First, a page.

Another molecule used in many studies on cartilage tissue is HA. HA regulates the viscoelasticity of synovial fluid. [22] In addition, it has many important functions such as creating a lubricant effect, increasing the synthesis of matrix proteins, and protecting joints from catabolic agents. [23] Mostly used in osteoarthritis; HA has been also studied in osteochondral defects in recent years. Park et al. [24] (2014) conducted a study in tissue engineering and evaluated the proliferation, migration, and extracellular matrix production of the human-origin osteoblasts and chondrocytes in culture medium using type I collagen hydrogel and HA hydrogel. The researchers presented that the osteoblasts were better produced in type I collagen, whereas the chondrocytes were better produced in HA. Based on this result, it has been reported that it is possible to successfully prepare three-dimensional osteochondral tissue grafts by using type I collagen matrix for the osseous part and HA matrix for the chondral layer, as it is composed of two separate components and to use such grafts in osteochondral lesions. Suwannaloet et al. [25] (2012) compared the efficacy of saline, HA, and diacerein in rabbits with created chondral defects in the knees. The authors reported that HA, which was administered after subchondral drilling, increased especially collagen production and chondrocyte stimulation, and there was an increased effect of HA in the group that received diacerein additionally. Kon et al. [9] created an osteochondral defect in medial and lateral femoral condyles of goats and reported better outcomes and increased regeneration ability due to HA administration in the groups that had drilling in the histopathological and morphological assessment after 6 months. Kim et al. [26] (2014) reported that both HA and MSC (mesenchymal stem cell) applications increased the regeneration ability in the rabbits with created osteochondral defects; however, the outcomes were better if both were used in combination.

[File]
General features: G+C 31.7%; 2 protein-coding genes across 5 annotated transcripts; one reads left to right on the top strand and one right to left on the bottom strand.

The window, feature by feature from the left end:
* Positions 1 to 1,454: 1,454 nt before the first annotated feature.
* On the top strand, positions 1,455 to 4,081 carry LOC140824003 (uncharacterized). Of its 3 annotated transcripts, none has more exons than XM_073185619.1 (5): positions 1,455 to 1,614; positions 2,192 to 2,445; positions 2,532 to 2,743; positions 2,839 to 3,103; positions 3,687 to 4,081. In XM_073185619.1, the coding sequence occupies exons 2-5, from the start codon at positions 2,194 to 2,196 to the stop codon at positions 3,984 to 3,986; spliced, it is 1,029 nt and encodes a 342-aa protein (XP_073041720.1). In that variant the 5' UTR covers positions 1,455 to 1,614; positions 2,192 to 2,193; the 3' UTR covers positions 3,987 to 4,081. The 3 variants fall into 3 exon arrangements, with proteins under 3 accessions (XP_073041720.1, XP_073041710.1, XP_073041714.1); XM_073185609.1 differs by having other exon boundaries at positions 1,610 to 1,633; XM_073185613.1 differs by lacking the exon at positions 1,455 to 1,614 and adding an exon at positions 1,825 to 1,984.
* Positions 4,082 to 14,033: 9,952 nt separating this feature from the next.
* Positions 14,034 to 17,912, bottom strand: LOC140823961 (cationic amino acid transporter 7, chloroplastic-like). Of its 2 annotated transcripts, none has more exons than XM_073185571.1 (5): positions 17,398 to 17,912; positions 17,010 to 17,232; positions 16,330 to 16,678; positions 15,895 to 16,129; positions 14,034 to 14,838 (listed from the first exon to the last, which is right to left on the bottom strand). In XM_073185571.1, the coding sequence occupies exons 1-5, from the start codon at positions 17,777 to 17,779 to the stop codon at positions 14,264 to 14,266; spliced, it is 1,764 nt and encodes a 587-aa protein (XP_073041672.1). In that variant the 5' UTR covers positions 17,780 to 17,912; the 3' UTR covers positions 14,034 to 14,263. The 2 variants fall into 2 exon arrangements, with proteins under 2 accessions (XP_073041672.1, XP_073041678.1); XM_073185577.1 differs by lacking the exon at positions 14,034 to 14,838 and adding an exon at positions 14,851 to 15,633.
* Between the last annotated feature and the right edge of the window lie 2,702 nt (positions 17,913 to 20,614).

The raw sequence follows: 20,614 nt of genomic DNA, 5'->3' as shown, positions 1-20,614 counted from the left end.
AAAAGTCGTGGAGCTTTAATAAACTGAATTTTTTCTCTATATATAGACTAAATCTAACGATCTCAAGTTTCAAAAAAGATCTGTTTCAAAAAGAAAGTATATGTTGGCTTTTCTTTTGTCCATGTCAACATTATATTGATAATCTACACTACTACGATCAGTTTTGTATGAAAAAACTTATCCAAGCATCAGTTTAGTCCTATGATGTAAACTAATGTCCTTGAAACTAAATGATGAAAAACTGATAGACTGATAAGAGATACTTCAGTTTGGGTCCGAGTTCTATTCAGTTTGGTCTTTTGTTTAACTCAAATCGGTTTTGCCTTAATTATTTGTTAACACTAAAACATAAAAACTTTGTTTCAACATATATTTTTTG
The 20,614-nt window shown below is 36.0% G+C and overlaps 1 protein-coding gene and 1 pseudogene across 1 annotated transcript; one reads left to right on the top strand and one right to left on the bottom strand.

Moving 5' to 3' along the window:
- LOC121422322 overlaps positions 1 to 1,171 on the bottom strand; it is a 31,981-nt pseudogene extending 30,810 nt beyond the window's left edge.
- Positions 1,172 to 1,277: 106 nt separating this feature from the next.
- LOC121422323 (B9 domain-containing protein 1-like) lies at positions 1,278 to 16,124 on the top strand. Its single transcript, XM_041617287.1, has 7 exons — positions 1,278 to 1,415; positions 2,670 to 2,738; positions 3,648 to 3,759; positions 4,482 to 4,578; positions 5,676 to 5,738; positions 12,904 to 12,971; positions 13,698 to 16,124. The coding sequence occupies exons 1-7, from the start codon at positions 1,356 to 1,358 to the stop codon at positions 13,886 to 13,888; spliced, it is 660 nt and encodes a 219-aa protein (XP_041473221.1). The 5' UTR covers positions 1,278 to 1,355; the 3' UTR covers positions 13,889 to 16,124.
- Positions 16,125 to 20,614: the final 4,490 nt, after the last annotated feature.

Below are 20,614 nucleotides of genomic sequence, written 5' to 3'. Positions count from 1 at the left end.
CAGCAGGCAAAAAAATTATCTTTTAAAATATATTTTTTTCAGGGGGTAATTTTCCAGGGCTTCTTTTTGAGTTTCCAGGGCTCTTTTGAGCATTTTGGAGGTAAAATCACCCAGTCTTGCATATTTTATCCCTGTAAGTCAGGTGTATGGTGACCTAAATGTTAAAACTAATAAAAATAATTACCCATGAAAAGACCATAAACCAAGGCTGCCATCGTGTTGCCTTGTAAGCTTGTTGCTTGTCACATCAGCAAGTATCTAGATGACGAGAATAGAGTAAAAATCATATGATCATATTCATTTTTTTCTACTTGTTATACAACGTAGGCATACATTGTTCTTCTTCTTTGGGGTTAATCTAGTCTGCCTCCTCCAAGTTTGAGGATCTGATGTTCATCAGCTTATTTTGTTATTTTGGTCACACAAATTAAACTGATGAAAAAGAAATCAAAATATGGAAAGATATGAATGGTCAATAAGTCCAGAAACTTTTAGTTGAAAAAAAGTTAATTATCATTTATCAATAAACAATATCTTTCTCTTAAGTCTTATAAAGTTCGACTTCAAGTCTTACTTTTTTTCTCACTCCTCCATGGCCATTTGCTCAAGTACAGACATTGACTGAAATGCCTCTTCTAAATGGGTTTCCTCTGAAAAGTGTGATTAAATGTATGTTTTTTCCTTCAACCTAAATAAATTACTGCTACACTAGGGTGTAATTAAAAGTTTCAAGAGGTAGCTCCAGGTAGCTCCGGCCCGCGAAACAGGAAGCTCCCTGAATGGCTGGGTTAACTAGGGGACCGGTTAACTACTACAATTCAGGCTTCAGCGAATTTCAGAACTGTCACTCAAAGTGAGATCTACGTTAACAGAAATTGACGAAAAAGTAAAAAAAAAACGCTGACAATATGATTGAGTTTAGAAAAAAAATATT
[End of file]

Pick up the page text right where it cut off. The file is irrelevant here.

The effect of HA on osteochondral defects has been also evaluated in clinical trials. Doral et al. [27] (2012) reported the outcomes of 57 patients with osteochondral defects of the talus. The patients who were treated arthroscopically and had perfusion and debridement via the microfracture method were evaluated in two groups: Patients who were administered and those that were not administered injection of HA. The postoperative assessment was performed in terms of functional scores/outcome and pain levels. The postoperative scores were found significantly higher than the preoperative scores in both groups. When the postoperative scores of both groups were compared, the scores were better in the group that received HA. The authors reported that the microfracture treatment was an effective approach, and the treatment efficacy would increase if HA was added.